Effets à long terme de #COVID-19
Une méta-analyse sur plusieurs études déjà publiées, incluant près de 48000 patients, a montré que :
🔴 80% des malades COVID-19 ont développé au moins un symptôme qui persiste sur le long terme après la guérison (durée de suivi maximale de 110 jours)
🔴 Au moins 55 symptômes ont été identifiés
🔴 Les cinq symptômes les plus fréquents sont : la fatigue (58 %), les maux de tête (44 %), les troubles de l’attention (27 %), la perte de cheveux (25 %) et la dyspnée (24 %).
via Infos Coronavirus Tunisie ▻https://www.facebook.com/groups/218921892639567/permalink/436226764242411
Covid-19 : fatigue, faiblesse musculaire, atteintes pulmonaires… trois patients sur quatre présenteraient des symptômes durables
« The Lancet » a publié samedi une étude portant sur une cohorte de plus de 1 700 patients chinois hospitalisés au printemps 2020, qui montre que 76 % d’entre eux souffraient encore, six mois plus tard, d’au moins un symptôme.
6-month consequences of COVID-19 in patients discharged from hospital: a cohort study - The Lancet
The long-term health consequences of COVID-19 remain largely unclear. The aim of this study was to describe the long-term health consequences of patients with COVID-19 who have been discharged from hospital and investigate the associated risk factors, in particular disease severity.
We did an ambidirectional cohort study of patients with confirmed COVID-19 who had been discharged from Jin Yin-tan Hospital (Wuhan, China) between Jan 7, 2020, and May 29, 2020. Patients who died before follow-up, patients for whom follow-up would be difficult because of psychotic disorders, dementia, or re-admission to hospital, those who were unable to move freely due to concomitant osteoarthropathy or immobile before or after discharge due to diseases such as stroke or pulmonary embolism, those who declined to participate, those who could not be contacted, and those living outside of Wuhan or in nursing or welfare homes were all excluded. All patients were interviewed with a series of questionnaires for evaluation of symptoms and health-related quality of life, underwent physical examinations and a 6-min walking test, and received blood tests. A stratified sampling procedure was used to sample patients according to their highest seven-category scale during their hospital stay as 3, 4, and 5–6, to receive pulmonary function test, high resolution CT of the chest, and ultrasonography. Enrolled patients who had participated in the Lopinavir Trial for Suppression of SARS-CoV-2 in China received severe acute respiratory syndrome coronavirus 2 antibody tests. Multivariable adjusted linear or logistic regression models were used to evaluate the association between disease severity and long-term health consequences.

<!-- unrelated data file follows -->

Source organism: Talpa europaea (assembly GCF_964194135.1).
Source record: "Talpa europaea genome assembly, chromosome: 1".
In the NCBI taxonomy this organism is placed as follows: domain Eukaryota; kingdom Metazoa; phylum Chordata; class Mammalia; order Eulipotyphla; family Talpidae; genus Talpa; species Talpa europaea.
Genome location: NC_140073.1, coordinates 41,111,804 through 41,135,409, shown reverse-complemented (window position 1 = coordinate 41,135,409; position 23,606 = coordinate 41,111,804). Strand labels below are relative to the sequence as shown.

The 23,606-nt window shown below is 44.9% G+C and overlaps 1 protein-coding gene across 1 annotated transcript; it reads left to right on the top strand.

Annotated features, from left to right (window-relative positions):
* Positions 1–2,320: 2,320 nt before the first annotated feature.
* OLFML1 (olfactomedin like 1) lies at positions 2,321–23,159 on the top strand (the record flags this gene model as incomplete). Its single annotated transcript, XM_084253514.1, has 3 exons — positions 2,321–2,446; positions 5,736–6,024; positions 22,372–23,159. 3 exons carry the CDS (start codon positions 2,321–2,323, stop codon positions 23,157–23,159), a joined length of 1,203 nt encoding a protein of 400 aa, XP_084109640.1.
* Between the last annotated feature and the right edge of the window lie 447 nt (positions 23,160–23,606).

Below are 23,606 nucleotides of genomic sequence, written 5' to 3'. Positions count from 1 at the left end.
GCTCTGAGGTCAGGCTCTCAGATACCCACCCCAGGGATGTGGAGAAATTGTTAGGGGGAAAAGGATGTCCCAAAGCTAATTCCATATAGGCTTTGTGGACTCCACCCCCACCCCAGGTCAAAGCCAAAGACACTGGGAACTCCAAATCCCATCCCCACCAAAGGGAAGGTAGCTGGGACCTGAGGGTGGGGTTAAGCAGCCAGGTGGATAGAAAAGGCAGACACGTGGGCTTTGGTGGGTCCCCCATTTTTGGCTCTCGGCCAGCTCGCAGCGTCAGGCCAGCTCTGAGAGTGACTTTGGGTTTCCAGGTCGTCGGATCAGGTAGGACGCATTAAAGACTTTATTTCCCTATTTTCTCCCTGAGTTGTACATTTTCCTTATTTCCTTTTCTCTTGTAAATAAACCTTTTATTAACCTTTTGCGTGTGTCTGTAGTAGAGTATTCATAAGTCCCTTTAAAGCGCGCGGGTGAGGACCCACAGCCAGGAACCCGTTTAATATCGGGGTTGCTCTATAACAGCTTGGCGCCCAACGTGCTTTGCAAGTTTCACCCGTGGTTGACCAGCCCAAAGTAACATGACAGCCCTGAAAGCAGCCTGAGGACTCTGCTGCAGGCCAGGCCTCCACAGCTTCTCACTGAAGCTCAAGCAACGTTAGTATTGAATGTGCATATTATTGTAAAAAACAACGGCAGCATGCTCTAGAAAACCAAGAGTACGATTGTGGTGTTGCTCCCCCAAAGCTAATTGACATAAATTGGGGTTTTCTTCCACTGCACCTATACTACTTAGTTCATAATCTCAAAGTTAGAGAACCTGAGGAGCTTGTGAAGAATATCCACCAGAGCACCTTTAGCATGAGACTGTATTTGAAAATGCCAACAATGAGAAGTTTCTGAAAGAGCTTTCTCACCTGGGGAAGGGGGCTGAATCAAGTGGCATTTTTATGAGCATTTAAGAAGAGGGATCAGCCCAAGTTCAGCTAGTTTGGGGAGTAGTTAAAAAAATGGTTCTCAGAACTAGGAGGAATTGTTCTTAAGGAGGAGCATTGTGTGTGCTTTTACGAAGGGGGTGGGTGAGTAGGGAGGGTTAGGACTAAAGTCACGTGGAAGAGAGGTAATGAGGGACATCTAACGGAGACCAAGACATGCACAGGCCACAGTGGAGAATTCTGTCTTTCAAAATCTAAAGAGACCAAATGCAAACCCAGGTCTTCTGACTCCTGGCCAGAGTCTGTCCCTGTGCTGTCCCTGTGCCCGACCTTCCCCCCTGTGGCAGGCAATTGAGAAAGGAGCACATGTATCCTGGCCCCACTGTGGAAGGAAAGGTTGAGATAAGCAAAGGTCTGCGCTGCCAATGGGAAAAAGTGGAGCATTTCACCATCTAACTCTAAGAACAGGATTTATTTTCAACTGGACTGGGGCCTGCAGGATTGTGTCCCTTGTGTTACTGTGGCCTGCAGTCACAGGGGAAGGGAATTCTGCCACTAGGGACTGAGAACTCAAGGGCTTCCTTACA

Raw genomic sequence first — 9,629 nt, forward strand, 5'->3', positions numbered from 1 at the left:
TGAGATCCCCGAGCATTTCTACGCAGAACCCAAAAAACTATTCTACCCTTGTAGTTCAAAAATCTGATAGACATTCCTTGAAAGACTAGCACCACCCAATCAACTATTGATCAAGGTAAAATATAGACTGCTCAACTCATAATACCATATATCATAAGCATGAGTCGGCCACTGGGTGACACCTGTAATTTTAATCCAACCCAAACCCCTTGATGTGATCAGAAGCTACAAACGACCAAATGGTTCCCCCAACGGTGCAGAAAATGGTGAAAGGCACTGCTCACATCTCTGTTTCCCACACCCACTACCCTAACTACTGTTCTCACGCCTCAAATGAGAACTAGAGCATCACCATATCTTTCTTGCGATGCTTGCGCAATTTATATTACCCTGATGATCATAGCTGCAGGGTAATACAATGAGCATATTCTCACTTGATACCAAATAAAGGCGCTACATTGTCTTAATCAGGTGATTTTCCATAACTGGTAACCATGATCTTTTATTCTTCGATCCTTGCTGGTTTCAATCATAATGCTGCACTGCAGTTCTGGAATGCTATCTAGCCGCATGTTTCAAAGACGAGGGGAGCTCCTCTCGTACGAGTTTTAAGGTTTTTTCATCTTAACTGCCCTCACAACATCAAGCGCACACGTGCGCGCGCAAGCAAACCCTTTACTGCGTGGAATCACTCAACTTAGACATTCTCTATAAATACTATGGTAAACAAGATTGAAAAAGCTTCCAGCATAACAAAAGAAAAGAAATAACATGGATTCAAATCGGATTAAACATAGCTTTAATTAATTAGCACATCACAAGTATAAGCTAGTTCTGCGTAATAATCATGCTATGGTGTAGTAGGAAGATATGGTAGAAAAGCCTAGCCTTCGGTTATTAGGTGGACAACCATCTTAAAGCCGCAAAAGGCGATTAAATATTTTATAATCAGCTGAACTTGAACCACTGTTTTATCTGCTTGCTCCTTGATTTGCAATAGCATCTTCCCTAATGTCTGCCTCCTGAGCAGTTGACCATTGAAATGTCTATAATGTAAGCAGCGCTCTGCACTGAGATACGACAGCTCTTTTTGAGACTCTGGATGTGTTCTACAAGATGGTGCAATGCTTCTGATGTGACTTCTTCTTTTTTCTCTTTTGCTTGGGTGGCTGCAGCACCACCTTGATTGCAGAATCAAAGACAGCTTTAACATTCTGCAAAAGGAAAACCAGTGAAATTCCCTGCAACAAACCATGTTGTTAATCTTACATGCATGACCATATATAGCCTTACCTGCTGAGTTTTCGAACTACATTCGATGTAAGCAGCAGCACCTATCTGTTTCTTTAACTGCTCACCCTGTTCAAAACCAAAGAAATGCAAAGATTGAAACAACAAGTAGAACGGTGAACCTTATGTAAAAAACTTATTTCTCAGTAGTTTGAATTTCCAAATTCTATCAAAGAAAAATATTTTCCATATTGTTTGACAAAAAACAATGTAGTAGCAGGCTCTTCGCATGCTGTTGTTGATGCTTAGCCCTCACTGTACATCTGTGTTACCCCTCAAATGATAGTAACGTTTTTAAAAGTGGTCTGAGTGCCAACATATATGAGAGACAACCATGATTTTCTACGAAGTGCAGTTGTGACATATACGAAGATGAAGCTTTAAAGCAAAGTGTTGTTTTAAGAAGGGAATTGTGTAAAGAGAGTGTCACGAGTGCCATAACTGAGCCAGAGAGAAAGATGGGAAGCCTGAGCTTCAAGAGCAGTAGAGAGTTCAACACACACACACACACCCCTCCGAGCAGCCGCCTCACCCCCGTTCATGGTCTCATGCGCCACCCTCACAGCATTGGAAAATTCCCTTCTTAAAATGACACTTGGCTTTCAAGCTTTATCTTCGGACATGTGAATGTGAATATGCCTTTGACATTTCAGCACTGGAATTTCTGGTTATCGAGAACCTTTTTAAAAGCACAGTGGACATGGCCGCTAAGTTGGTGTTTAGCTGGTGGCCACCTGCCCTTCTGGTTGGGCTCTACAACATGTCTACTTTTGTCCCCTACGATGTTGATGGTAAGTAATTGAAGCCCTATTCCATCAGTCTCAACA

In total, 1733 of 2469 discharged patients with COVID-19 were enrolled after 736 were excluded. Patients had a median age of 57·0 (IQR 47·0–65·0) years and 897 (52%) were men. The follow-up study was done from June 16, to Sept 3, 2020, and the median follow-up time after symptom onset was 186·0 (175·0–199·0) days. Fatigue or muscle weakness (63%, 1038 of 1655) and sleep difficulties (26%, 437 of 1655) were the most common symptoms. Anxiety or depression was reported among 23% (367 of 1617) of patients. The proportions of median 6-min walking distance less than the lower limit of the normal range were 24% for those at severity scale 3, 22% for severity scale 4, and 29% for severity scale 5–6. The corresponding proportions of patients with diffusion impairment were 22% for severity scale 3, 29% for scale 4, and 56% for scale 5–6, and median CT scores were 3·0 (IQR 2·0–5·0) for severity scale 3, 4·0 (3·0–5·0) for scale 4, and 5·0 (4·0–6·0) for scale 5–6. After multivariable adjustment, patients showed an odds ratio (OR) 1·61 (95% CI 0·80–3·25) for scale 4 versus scale 3 and 4·60 (1·85–11·48) for scale 5–6 versus scale 3 for diffusion impairment; OR 0·88 (0·66–1·17) for scale 4 versus scale 3 and OR 1·77 (1·05–2·97) for scale 5–6 versus scale 3 for anxiety or depression, and OR 0·74 (0·58–0·96) for scale 4 versus scale 3 and 2·69 (1·46–4·96) for scale 5–6 versus scale 3 for fatigue or muscle weakness. Of 94 patients with blood antibodies tested at follow-up, the seropositivity (96·2% vs 58·5%) and median titres (19·0 vs 10·0) of the neutralising antibodies were significantly lower compared with at the acute phase. 107 of 822 participants without acute kidney injury and with estimated glomerular filtration rate (eGFR) 90 mL/min per 1·73 m2 or more at acute phase had eGFR less than 90 mL/min per 1·73 m2 at follow-up.